I don’t remember if Uncle Ike smoked or not but I remember him turning these ashtrays into toys for me.  He’d pull the “tray” part off the bean bag and I could play and play and play with that thing; seemingly without getting bored very fast and everything.  Uncle Ike; just thinking his name can bring tears.  He and my Great Aunt Betty’s house was always so full of adventure and mystery.  I can’t remember a time when I didn’t have a good experience there.  There’s a line in the song “That Home” by Newsboys that says “In that home we knew we were safe to be young enough to dream, find the faith to believe and in that home, love, it had no end” and this is exactly how I’d describe Great Uncle Ike and Great Aunt Betty’s home.  In that home I was free to wander and explore, I was free to make-believe and play.  I was free to dream and discover and make mistakes and learn and grow.  In that home I was loved.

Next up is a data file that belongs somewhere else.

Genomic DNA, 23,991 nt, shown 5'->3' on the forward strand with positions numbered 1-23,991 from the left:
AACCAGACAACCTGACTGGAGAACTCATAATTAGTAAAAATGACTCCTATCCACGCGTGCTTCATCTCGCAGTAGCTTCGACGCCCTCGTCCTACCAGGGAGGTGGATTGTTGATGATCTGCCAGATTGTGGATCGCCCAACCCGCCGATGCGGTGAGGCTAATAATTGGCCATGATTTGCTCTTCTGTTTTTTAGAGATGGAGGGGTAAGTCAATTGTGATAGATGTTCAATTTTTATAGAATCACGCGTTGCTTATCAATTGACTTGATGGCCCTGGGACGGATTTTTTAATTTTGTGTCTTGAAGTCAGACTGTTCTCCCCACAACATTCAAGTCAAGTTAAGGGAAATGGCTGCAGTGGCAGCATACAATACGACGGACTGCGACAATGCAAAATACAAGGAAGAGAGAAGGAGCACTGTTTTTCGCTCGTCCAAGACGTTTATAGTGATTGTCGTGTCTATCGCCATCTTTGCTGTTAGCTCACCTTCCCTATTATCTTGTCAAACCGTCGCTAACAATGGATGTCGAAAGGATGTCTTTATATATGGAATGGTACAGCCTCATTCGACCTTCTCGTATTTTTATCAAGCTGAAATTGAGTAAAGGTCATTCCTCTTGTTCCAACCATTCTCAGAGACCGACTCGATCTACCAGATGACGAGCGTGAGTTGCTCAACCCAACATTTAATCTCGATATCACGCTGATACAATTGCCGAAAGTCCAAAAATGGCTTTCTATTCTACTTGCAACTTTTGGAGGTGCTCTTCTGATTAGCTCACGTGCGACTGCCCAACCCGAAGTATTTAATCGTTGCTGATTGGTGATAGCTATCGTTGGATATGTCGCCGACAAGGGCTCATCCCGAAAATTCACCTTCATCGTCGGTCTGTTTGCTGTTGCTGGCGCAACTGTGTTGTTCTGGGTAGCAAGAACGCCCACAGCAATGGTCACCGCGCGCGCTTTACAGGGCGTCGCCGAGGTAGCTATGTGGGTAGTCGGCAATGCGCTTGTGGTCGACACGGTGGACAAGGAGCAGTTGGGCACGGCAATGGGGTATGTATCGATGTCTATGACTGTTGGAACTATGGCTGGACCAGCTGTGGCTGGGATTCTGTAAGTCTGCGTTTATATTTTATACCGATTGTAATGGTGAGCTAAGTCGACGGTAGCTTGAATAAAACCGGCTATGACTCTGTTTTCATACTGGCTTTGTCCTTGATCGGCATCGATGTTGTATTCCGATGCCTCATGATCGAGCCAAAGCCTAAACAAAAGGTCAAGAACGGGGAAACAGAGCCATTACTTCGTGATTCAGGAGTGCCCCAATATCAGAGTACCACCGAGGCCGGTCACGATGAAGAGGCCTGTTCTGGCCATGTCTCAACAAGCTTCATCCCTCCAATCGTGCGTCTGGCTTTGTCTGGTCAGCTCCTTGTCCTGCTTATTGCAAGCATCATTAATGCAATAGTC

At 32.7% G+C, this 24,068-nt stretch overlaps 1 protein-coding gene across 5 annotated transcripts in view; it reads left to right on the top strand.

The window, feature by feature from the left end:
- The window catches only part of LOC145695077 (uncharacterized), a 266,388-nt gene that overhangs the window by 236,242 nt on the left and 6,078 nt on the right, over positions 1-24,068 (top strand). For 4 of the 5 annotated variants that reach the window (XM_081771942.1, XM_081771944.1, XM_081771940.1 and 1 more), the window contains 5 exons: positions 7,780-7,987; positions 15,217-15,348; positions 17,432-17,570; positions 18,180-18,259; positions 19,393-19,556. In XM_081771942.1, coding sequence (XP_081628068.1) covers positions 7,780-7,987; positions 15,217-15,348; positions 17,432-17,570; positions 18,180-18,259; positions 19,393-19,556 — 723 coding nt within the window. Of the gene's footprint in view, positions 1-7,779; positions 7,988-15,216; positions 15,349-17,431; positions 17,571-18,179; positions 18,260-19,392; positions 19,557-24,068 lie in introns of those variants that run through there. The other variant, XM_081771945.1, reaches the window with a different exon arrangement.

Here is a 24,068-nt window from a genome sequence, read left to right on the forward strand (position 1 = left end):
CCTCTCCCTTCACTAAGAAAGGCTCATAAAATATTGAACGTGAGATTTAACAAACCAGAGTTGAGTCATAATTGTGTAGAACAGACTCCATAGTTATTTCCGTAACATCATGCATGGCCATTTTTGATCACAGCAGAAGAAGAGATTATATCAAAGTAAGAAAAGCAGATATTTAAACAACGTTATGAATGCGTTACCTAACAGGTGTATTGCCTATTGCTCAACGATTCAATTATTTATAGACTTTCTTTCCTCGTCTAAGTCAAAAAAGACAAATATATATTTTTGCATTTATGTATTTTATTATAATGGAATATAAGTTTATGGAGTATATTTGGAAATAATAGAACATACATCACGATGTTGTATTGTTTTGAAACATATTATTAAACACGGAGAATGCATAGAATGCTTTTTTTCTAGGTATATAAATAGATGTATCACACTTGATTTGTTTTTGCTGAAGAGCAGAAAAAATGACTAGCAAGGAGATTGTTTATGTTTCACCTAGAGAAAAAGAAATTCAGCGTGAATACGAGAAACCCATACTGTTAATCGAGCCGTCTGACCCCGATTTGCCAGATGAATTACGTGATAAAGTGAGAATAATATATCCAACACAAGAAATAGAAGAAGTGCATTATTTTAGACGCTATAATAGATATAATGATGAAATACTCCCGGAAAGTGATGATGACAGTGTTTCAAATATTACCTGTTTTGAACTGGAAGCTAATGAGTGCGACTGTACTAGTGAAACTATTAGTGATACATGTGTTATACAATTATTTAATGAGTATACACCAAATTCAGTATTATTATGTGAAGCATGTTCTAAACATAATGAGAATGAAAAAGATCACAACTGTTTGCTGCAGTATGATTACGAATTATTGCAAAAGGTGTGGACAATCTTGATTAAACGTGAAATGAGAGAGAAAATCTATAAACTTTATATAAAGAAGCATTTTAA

My dearest Great Uncle Ike likely never could have imagined what a profound impact all of those small gestures would have on a girl such as I. So few of the memories I have from childhood are happy and I am so grateful to have been so loved by my Uncle that every memory I have of him is a happy one.  Even when he got Alzheimer’s and we couldn’t play like we used to, I still knew he loved me.  Sometimes, oftentimes actually, growing up it felt like no one did and then I stop and remember the greatness that was my Great Uncle Ike.